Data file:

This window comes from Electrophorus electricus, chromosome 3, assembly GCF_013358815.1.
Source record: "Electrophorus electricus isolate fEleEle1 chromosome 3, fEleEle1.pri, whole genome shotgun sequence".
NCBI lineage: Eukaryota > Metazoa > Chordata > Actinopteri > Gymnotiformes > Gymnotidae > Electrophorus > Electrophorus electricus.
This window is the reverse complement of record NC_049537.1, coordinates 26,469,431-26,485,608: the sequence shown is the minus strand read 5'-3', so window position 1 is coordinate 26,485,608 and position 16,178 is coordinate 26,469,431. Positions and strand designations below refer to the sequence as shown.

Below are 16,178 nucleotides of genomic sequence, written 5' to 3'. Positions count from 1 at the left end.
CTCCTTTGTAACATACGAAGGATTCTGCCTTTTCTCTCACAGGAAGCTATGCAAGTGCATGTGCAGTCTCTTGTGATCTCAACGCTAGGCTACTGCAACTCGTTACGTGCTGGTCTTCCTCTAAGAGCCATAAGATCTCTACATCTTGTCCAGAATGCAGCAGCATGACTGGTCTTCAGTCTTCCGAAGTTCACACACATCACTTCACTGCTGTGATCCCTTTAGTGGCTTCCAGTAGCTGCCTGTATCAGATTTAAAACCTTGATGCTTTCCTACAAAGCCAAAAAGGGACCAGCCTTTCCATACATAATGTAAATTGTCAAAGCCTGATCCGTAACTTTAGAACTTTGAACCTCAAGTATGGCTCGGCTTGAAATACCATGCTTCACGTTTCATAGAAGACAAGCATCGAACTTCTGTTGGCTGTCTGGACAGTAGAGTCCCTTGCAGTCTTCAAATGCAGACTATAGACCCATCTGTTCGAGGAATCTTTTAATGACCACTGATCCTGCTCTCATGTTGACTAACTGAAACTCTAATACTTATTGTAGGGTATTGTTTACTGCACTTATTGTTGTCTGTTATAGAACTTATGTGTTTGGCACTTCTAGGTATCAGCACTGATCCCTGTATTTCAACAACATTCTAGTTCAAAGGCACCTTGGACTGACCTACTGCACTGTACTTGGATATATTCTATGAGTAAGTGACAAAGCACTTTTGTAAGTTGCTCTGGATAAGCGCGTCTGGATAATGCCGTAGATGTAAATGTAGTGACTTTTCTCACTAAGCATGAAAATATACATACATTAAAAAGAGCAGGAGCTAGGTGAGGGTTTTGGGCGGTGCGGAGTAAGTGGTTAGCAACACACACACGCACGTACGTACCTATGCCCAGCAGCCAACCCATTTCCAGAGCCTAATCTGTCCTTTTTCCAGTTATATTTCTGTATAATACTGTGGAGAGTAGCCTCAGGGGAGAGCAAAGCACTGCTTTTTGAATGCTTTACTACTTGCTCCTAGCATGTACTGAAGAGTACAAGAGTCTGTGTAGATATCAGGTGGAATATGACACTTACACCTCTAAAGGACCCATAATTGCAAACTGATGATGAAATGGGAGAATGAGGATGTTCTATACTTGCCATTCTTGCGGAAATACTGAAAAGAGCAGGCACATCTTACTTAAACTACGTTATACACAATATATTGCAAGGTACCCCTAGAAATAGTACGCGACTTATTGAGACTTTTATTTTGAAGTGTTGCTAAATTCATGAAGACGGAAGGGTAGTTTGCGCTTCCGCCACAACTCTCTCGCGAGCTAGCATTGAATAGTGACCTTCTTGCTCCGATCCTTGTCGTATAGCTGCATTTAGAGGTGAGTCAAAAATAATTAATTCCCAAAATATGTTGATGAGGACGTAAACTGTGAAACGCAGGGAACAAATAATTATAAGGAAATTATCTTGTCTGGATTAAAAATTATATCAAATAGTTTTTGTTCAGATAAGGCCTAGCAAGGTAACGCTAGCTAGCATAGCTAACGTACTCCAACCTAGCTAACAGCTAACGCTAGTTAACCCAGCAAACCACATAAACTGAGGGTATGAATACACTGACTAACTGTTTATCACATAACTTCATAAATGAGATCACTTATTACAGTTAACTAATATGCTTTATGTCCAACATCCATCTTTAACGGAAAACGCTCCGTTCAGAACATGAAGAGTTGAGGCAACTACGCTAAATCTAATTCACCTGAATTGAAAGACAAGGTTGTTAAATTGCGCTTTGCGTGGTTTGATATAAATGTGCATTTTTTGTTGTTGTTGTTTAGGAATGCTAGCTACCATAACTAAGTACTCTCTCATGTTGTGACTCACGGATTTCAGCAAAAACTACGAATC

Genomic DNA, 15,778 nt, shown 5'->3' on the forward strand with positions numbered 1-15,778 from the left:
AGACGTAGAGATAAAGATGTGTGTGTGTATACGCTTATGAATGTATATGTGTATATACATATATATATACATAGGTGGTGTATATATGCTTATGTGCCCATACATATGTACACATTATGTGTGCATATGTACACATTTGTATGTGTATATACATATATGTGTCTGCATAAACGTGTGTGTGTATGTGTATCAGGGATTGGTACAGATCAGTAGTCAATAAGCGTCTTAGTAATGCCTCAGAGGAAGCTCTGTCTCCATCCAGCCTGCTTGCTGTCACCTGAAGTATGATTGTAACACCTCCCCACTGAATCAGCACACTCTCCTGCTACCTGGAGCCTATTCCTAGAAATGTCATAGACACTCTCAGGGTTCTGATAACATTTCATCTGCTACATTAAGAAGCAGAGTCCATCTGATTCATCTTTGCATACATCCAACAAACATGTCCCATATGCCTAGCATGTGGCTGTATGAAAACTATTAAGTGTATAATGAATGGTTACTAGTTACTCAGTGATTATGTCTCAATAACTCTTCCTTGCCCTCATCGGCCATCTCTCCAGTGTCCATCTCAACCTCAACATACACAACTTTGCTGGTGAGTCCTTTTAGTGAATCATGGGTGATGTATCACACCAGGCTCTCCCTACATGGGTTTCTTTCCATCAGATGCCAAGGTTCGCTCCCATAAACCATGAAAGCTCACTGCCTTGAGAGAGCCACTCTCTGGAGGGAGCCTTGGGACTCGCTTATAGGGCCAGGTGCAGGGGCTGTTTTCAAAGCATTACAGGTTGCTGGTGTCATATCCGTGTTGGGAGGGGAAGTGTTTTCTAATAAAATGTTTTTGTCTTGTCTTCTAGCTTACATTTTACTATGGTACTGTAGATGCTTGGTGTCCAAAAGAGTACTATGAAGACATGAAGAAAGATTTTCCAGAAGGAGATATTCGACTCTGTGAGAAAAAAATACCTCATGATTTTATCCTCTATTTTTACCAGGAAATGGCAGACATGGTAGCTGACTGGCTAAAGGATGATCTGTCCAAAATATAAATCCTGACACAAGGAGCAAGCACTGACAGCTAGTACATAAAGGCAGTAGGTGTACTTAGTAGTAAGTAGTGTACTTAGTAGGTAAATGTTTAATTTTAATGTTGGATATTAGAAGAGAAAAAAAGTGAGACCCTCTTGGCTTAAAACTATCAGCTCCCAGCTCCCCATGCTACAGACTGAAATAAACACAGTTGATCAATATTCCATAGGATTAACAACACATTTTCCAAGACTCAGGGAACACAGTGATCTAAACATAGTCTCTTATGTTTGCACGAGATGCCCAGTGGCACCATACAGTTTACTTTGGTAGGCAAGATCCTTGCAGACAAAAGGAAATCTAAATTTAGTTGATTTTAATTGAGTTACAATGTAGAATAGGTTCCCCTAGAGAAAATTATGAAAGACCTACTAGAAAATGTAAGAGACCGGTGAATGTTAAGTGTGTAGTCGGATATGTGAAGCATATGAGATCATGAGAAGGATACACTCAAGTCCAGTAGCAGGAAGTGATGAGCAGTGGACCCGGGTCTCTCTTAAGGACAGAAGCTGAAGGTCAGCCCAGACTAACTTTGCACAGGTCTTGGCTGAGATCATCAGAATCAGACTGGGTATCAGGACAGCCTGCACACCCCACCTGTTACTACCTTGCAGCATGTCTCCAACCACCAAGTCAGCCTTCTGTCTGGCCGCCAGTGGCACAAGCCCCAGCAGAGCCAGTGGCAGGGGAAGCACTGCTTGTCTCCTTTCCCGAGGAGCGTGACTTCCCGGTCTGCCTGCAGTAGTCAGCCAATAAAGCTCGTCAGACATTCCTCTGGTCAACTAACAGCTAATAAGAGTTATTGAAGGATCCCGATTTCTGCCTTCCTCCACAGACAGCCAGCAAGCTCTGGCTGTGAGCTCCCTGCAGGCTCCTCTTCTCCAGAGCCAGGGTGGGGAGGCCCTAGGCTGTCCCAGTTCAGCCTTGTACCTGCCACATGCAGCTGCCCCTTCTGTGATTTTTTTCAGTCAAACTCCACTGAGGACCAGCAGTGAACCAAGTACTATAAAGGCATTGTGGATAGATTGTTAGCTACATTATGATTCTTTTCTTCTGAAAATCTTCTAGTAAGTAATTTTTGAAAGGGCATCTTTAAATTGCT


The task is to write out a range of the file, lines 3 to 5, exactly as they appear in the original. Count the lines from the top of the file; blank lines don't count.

NCBI lineage: Eukaryota > Metazoa > Chordata > Actinopteri > Gymnotiformes > Gymnotidae > Electrophorus > Electrophorus electricus.
This window is the reverse complement of record NC_049537.1, coordinates 26,469,431-26,485,608: the sequence shown is the minus strand read 5'-3', so window position 1 is coordinate 26,485,608 and position 16,178 is coordinate 26,469,431. Positions and strand designations below refer to the sequence as shown.

Below are 16,178 nucleotides of genomic sequence, written 5' to 3'. Positions count from 1 at the left end.